Home > Infrastructure

California DOT Requires PCI Education Courses for Engineers

California DOT Requires PCI Education Courses for Engineers

The California Department of Transportation (Caltrans) has started requiring its engineers to complete Precast/Prestressed Concrete Institute (PCI) education courses as part of their training. Caltrans is one of the largest state departments of transportation in the nation, managing more than 50,000 miles of California’s highways.

“These courses, some of which were sponsored by the U.S. Department of Transportation and balloted by PCI, were selected because they offer excellent learning materials related to bridge design,” said Rizia da Cruz Ferreira, a transportation engineer at Caltrans. Started in the 1960s, the Caltrans Bridge Design Academy takes seven weeks to complete and covers bridge design, project delivery, and project engineering topics such as load rating, maintenance design, environmental engineering, planning, accelerated bridge construction, quality, and risk management.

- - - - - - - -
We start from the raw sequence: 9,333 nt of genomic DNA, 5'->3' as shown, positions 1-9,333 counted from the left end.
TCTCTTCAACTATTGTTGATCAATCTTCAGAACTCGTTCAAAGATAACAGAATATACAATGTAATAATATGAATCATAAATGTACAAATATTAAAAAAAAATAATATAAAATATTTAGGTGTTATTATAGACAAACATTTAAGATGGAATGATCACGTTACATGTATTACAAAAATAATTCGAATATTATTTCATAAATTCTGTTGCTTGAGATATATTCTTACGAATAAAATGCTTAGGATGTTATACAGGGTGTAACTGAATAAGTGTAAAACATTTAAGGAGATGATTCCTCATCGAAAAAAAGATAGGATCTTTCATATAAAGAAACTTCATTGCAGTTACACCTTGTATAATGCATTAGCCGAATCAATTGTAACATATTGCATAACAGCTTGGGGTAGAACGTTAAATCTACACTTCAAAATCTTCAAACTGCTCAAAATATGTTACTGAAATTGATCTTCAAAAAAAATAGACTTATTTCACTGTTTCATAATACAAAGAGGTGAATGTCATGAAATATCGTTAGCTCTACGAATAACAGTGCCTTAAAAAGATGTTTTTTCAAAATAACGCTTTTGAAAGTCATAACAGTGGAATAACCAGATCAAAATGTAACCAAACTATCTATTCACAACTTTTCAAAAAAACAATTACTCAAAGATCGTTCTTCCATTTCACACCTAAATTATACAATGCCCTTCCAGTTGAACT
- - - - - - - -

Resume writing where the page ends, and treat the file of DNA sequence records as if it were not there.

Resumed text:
Caltrans requires its engineers to complete 10 courses in its academy. All are based on PCI publications and the American Association of State Highway and Transportation Officials (AASHTO) Load and Resistance Factor Design (LRFD) Specification. All courses are available at the PCI Learning Center. The are a variety of topics in the 28 free transportation-related modules for precast, prestressed concrete bridge solutions.

“Workforce development is a major concern for many state highway agencies,” said William Nickas, PCI’s managing director, transportation systems. “It’s nice to see state highway official taking note of the workforce development resources available in the PCI eLearning Center and sending their staff to complete these courses. I expect PCI will see an increase in the number of participants using this professional development hours (PDH) learning management system.”

California is one eight states with more than 30% of its state roads classified as poor, according to the Federal Highway Administration. The state has the second highest number of bridges in the nation.


View the entire press release here.